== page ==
When it comes to ideal settings for low key photography, try to keep your ISO to the lowest and the aperture wide. This is important because low ISO makes the image appear darker. Once you set the ISO, adjust the shutter speed and aperture until you achieve the light's desired effect.
For the aperture, you can start with the lowest f-number like f/1.8, as this allows your camera to take in the most light and adjust to your desired light. Because you will be using the widest aperture, you need to have relatively fast shutter speed, but this will depend on the light source in place.
Low key images also work well with the auto-exposure mode, but you need to apply negative exposure compensation. However, using these means, you should switch from the metering mode to spot metering. This allows you to focus solely on the subject, which is what you are looking for.
No matter the light, having a dark background in low key photography is crucial. In case your background appears lit and distracting, consider moving the subject and light evenly away from the wall. If you do this, you should notice that the background gets darker, while the subject stays the same.
That's not the only way to darken the background. You can also move the light to the side so that the portrait becomes even more dramatic. This is great if you intend to achieve bold results.
If you have a grid in the studio, you get more flexibility in how you control the light using the light modifier. The grid allows you to restrict the light to whatever is in front of the light, meaning light wont spill in the background – that’s exactly what you need.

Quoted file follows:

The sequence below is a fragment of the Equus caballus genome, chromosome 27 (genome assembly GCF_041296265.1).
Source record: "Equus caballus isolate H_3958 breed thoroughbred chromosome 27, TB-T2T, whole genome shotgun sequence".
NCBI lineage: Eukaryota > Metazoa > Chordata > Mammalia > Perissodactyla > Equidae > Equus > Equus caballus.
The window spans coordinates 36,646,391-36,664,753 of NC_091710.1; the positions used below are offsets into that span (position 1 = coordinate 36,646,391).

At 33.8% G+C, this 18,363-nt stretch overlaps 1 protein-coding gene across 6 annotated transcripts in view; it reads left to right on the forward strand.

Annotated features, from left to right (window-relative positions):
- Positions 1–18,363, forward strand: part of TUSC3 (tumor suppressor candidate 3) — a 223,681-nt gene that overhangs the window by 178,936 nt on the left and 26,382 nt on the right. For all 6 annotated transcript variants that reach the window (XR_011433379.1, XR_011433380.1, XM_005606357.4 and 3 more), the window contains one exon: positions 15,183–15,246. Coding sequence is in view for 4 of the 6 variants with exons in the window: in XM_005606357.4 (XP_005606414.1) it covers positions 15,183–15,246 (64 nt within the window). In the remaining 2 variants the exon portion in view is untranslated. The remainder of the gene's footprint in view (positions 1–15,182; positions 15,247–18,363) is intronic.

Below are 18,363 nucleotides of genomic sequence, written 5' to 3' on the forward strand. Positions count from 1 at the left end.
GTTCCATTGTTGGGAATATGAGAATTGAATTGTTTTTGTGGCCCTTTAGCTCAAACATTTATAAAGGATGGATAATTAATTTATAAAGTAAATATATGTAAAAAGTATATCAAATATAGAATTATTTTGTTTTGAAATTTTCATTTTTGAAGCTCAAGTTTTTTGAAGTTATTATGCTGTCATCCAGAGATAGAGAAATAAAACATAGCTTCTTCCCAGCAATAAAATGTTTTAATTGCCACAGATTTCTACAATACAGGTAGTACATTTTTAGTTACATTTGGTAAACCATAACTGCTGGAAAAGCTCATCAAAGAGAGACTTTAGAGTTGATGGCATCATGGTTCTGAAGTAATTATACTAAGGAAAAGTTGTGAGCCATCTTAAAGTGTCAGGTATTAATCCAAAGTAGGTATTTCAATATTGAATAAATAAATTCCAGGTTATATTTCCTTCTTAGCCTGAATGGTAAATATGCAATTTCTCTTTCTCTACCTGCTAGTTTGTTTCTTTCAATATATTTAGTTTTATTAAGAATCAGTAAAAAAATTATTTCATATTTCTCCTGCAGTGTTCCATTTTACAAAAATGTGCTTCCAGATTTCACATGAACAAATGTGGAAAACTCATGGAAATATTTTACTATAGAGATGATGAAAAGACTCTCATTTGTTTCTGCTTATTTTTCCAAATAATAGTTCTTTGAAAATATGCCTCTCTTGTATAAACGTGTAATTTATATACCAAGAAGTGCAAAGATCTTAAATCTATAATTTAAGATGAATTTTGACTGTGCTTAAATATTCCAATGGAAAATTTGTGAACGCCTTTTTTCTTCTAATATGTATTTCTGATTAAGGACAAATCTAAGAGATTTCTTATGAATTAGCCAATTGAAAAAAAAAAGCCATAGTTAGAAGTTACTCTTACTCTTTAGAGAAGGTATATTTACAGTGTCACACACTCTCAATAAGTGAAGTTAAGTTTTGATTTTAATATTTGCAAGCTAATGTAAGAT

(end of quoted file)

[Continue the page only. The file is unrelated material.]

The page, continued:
Don’t worry if you don’t have a studio because there is still another way to shoot great low key photographs. You can use two separate rooms whereby you block the light in one room by closing the door so that you could see nothing. The adjoining room acts as the light source. Use the door to control the amount of rays that enter and try to keep the camera from the path of light or hitting the background.
Editing your low key images can transform them from mediocre to world-class. Follow these tips to make your images appear skillful:
With low key images, the subject is usually the bright part. You may find the need to make the subject a bit more conspicuous, especially if you didn’t use the flash. To achieve this, adjust the highlights, Exposure, and Whites in Lightroom.
White balance in raw low key images tends to be off. If you shoot indoors, it might appear too warm while using a flash might make it too cool. Consider adjusting the white balance during post-editing.
Using a low ISO reduces noise, but it’s impossible to avoid cranking it up entirely. Keep in mind that you may blur the image in the course of noise reduction. As such, use it when it’s really necessary.
When dealing with low key portraits, vignettes can enhance the feel. To add and control the placement of a vignette, use the Radial Filter in Lightroom.
You can play with both the warm and cool tones in your images using the HSL panel in Lightroom. Shifting the colors on some parts of your images can result in bold and playful contrast, adding more drama.
When shooting in a studio, your black background may have a few wrinkles. To achieve a wrinkle-free background, you'll need to adjust the shadows until the background appears uniform. Remember that this will affect the subject too, which is where the Adjustment Brush adds a few of the lost details.
Low key lighting can be challenging to use if you are unsure about the image you want to achieve. The good news is that you can understand the process behind the technique and find it easier to shoot great low key shots indoors and outdoors.
We hope that this guide has left you with plenty of tips to experiment.
Posted in: Photography for beginners